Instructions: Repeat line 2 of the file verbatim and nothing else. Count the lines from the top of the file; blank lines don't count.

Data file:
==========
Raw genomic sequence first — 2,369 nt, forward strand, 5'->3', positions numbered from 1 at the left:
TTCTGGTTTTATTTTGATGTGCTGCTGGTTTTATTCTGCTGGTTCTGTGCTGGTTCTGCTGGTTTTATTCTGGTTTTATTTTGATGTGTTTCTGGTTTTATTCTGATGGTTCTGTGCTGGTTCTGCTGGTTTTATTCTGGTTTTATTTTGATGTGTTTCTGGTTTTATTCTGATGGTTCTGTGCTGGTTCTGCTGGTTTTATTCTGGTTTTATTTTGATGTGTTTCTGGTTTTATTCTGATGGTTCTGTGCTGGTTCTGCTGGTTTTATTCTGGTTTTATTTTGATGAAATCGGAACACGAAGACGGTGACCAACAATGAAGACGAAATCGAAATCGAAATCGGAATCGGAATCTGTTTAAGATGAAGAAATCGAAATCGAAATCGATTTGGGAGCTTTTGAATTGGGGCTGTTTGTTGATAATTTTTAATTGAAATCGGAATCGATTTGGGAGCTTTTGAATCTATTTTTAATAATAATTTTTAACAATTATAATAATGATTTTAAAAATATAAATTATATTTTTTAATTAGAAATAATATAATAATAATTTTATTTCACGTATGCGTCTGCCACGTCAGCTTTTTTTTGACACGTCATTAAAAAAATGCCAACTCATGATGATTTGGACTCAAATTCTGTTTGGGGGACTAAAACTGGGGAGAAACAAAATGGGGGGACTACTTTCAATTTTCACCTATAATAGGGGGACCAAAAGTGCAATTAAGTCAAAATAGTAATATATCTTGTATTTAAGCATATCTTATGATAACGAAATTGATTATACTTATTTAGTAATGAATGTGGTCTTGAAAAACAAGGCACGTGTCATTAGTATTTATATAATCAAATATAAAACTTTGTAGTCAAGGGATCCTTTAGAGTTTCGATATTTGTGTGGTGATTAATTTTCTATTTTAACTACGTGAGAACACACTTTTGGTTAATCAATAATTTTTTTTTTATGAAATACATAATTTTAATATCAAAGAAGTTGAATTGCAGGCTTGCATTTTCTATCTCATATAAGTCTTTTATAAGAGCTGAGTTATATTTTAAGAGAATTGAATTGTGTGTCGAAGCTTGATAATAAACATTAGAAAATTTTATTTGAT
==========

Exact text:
TTCTGGTTTTATTTTGATGTGCTGCTGGTTTTATTCTGCTGGTTCTGTGCTGGTTCTGCTGGTTTTATTCTGGTTTTATTTTGATGTGTTTCTGGTTTTATTCTGATGGTTCTGTGCTGGTTCTGCTGGTTTTATTCTGGTTTTATTTTGATGTGTTTCTGGTTTTATTCTGATGGTTCTGTGCTGGTTCTGCTGGTTTTATTCTGGTTTTATTTTGATGTGTTTCTGGTTTTATTCTGATGGTTCTGTGCTGGTTCTGCTGGTTTTATTCTGGTTTTATTTTGATGAAATCGGAACACGAAGACGGTGACCAACAATGAAGACGAAATCGAAATCGAAATCGGAATCGGAATCTGTTTAAGATGAAGAAATCGAAATCGAAATCGATTTGGGAGCTTTTGAATTGGGGCTGTTTGTTGATAATTTTTAATTGAAATCGGAATCGATTTGGGAGCTTTTGAATCTATTTTTAATAATAATTTTTAACAATTATAATAATGATTTTAAAAATATAAATTATATTTTTTAATTAGAAATAATATAATAATAATTTTATTTCACGTATGCGTCTGCCACGTCAGCTTTTTTTTGACACGTCATTAAAAAAATGCCAACTCATGATGATTTGGACTCAAATTCTGTTTGGGGGACTAAAACTGGGGAGAAACAAAATGGGGGGACTACTTTCAATTTTCACCTATAATAGGGGGACCAAAAGTGCAATTAAGTCAAAATAGTAATATATCTTGTATTTAAGCATATCTTATGATAACGAAATTGATTATACTTATTTAGTAATGAATGTGGTCTTGAAAAACAAGGCACGTGTCATTAGTATTTATATAATCAAATATAAAACTTTGTAGTCAAGGGATCCTTTAGAGTTTCGATATTTGTGTGGTGATTAATTTTCTATTTTAACTACGTGAGAACACACTTTTGGTTAATCAATAATTTTTTTTTTATGAAATACATAATTTTAATATCAAAGAAGTTGAATTGCAGGCTTGCATTTTCTATCTCATATAAGTCTTTTATAAGAGCTGAGTTATATTTTAAGAGAATTGAATTGTGTGTCGAAGCTTGATAATAAACATTAGAAAATTTTATTTGAT